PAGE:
The Interaction of Radiation and Matter: Quantum Theory (cont.)

II. Canonical Quantization of Electrodynamics (pdf)
With the foregoing preparation, we are now in a position to apply the classical analogy or canonical quantization program to achieve the second quantization of the electromagnetic field.[1]   As our starting point and for reference, we, once again, set forth the vacuum or microscopic Maxwell's equations in the time domain:
     [ II-1a ]
      [ II-1b ]
     [ II-1c ]
     [ II-1d ]

The canonical formulation of classical electrodynamics (Jeans' Theorem) is most conveniently achieved in terms of the (magnetic) vector potential in the time domain -- viz.

     [ II-2a ]
     [ II-2b ]

so that

     [ II-3a ]
      [ II-3b ]

In QED (Quantum Electrodynamics) it is convenient and traditional to make use of the Coulomb gauge -- i.e.  -- so that

     [ II-4a ]
     [ II-4b ]

where  is the so called transversecurrent density. Since  is completely determined by the transverse current density in the Coulomb gauge, electromagnetic problems become in a sense separable -- i.e.

The transversefield problem:
     [ II-5a ]
The longitudinalfield problem:
     [ II-5b ]

We turn now explicitly to a treatment of the free electromagnetic field--  formally the case of  wherein

     [ II-6 ]

We look for solutions in the form

     [ II-7 ]

Substituting into Equation [ II-6 ] we obtain

     [ II-8 ]

Thus we may apply separation of variables techniques and the original problem is divided in to two new and distinct problems -- of the following set of equations:

     [ II-9 ]
     [ II-10 ]

where the 's are separation constants. The spatial equations allow us to treat the boundary value problem of the cavity or defining field space in whatever detail that might seem appropriate in a particular case.[2]    But the bottom lineis that the boundary condition taken together with the characteristics of the normal modes or eigenfunctions determine the 's which may, in turn, be identified as the eigenfrequencies of the normal modes.

Thus, we may now write

     [ II-11 ]


     [ II-12 ]

The crucial step required in establishing Jeans' Theorem is the expansion of the instantaneous value of the stored electromagnetic energy in terms of the cavity modes -- viz.

     [ II-13a ]

which, in light of Equations [ II-11 ] and [ II-12 ], becomes

     [ II-13b ]

To proceed we need the value of the integral .   Using a well known vector identity,[3]  we obtain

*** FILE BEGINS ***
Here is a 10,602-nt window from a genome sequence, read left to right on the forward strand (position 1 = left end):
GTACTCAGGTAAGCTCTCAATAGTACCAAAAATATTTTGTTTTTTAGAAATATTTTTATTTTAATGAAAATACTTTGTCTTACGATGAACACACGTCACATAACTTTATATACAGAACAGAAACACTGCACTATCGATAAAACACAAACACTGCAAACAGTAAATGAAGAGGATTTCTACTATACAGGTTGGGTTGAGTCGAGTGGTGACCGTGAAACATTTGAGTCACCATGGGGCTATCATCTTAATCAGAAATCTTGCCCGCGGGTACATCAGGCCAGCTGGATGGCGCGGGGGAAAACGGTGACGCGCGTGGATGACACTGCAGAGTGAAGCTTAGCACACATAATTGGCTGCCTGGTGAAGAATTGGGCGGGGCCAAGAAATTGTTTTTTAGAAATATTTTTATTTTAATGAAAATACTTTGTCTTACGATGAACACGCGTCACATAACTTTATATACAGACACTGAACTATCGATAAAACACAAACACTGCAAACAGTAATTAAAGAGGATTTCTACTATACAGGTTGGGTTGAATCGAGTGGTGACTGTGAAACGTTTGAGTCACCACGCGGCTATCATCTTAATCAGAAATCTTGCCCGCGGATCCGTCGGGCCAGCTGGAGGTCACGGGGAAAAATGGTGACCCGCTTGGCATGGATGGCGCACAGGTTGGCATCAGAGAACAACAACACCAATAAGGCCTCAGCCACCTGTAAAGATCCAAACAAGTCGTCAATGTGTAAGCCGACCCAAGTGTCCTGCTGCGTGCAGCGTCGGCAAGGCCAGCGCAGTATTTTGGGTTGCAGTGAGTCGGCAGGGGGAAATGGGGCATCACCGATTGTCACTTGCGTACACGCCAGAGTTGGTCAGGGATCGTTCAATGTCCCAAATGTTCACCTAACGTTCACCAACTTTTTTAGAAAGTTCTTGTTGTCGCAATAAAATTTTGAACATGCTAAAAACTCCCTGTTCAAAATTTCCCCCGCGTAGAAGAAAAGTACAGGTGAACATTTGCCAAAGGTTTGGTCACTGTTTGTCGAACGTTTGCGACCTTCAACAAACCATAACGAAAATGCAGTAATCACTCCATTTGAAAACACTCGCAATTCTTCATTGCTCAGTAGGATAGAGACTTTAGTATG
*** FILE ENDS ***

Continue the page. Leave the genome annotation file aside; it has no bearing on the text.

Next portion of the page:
[ II-14a ]

By boundary value arguments we may easily show that the first term on the RHS of this equation vanishes and by using an even more familiar (famous) vector identity[4] for a divergenceles field, we obtain

     [ II-14b ]

Therefore, Equation [ II-13b ] becomes

     [ II-15 ]

From Equation [ II-14b ] we may also write

     [ II-16a ]

and, again, by boundary value arguments we may easily show that the resultant surface imtegral on the left vanishes so that

     [ II-16b ]

Therefore, we may take

     [ II-17 ]

so that Equation [ II-15 ] becomes

     [ II-18 ]

which when compared to Equation [ I-6 ][5]is effectively the content of Jean's Theorem with

     [ II-19 ]

To accomplish the canonical quantizationprogram, field variables are expressed as field operators by making the identification

    [ II-20 ]

which leads to the following set of field operators:

    [ II-21 ]

The Plane Wave Expansion of the Electromagnetic Field Hamiltonian:

To be definite, we may write an explicit plane wave representation for the field as

     [ II-22a ]

or [6]

     [ II-22b ]


     [ II-23a ]
     [ II-23b ]

Of course,  in all of these expansions. Further the electric field expansion is given by

     [ II-24a ]

where  and the magnetic field expansion by

     [ II-24b ]

In light of Equations [ II-18 ] and [ II-21 ], the Hamiltonian of the radiation field is

     [ II-25 ]


     [ II-26 ]

The electromagnetic momentum (Poynting vector divided by c2 ) is given classical by

     [ II-27a ]

and in terms of the second quantization operators it becomes

     [ II-27b ]

Thus, the Fock or number states are eigenstates of both the energy and the momentum of the field.

[1] In common usage, the process of treating the cordinates  and  as quantized variables is called first quantization. Second quantizationis the process of quantizing fields -- say,  -- which have an infinite number of dequees of freedom.

[2] The  's  do not form a true complete set of solutions since no longitudinal vector field can be expanded in terms of such divergentlessfunctions.

[3] Namely, that

[4] Namely, that

[6] This expansion is often written as

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This page was prepared and is maintained by R. Victor Jones,
Last updated April 11, 2000